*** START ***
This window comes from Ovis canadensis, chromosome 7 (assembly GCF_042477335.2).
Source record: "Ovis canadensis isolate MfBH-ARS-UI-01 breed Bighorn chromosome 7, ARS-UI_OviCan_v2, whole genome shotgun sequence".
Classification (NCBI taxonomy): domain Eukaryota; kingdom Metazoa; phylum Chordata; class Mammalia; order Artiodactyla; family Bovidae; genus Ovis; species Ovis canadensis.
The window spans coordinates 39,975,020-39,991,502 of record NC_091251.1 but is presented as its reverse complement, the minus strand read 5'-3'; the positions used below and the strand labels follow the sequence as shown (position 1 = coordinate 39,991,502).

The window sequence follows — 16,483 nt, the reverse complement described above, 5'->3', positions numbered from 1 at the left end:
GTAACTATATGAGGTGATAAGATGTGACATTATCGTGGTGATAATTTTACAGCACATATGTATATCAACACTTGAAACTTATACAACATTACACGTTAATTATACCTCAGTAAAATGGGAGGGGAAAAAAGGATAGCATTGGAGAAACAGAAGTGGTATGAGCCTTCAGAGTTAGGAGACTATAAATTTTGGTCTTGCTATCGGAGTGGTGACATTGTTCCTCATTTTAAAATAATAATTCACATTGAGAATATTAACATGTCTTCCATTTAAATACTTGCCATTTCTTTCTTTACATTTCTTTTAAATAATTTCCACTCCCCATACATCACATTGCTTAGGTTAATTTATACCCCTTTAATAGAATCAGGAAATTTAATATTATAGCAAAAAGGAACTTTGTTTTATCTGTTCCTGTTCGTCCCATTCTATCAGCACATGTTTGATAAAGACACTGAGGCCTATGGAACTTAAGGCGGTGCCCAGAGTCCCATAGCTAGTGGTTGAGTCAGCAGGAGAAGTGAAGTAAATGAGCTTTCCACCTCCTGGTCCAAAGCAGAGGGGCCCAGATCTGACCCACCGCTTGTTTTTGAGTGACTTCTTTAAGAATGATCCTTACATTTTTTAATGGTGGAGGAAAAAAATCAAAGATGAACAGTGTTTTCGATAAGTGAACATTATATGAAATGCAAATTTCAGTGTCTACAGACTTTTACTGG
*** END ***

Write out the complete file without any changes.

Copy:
This window comes from Ovis canadensis, chromosome 7 (assembly GCF_042477335.2).
Source record: "Ovis canadensis isolate MfBH-ARS-UI-01 breed Bighorn chromosome 7, ARS-UI_OviCan_v2, whole genome shotgun sequence".
Classification (NCBI taxonomy): domain Eukaryota; kingdom Metazoa; phylum Chordata; class Mammalia; order Artiodactyla; family Bovidae; genus Ovis; species Ovis canadensis.
The window spans coordinates 39,975,020-39,991,502 of record NC_091251.1 but is presented as its reverse complement, the minus strand read 5'-3'; the positions used below and the strand labels follow the sequence as shown (position 1 = coordinate 39,991,502).

The window sequence follows — 16,483 nt, the reverse complement described above, 5'->3', positions numbered from 1 at the left end:
GTAACTATATGAGGTGATAAGATGTGACATTATCGTGGTGATAATTTTACAGCACATATGTATATCAACACTTGAAACTTATACAACATTACACGTTAATTATACCTCAGTAAAATGGGAGGGGAAAAAAGGATAGCATTGGAGAAACAGAAGTGGTATGAGCCTTCAGAGTTAGGAGACTATAAATTTTGGTCTTGCTATCGGAGTGGTGACATTGTTCCTCATTTTAAAATAATAATTCACATTGAGAATATTAACATGTCTTCCATTTAAATACTTGCCATTTCTTTCTTTACATTTCTTTTAAATAATTTCCACTCCCCATACATCACATTGCTTAGGTTAATTTATACCCCTTTAATAGAATCAGGAAATTTAATATTATAGCAAAAAGGAACTTTGTTTTATCTGTTCCTGTTCGTCCCATTCTATCAGCACATGTTTGATAAAGACACTGAGGCCTATGGAACTTAAGGCGGTGCCCAGAGTCCCATAGCTAGTGGTTGAGTCAGCAGGAGAAGTGAAGTAAATGAGCTTTCCACCTCCTGGTCCAAAGCAGAGGGGCCCAGATCTGACCCACCGCTTGTTTTTGAGTGACTTCTTTAAGAATGATCCTTACATTTTTTAATGGTGGAGGAAAAAAATCAAAGATGAACAGTGTTTTCGATAAGTGAACATTATATGAAATGCAAATTTCAGTGTCTACAGACTTTTACTGG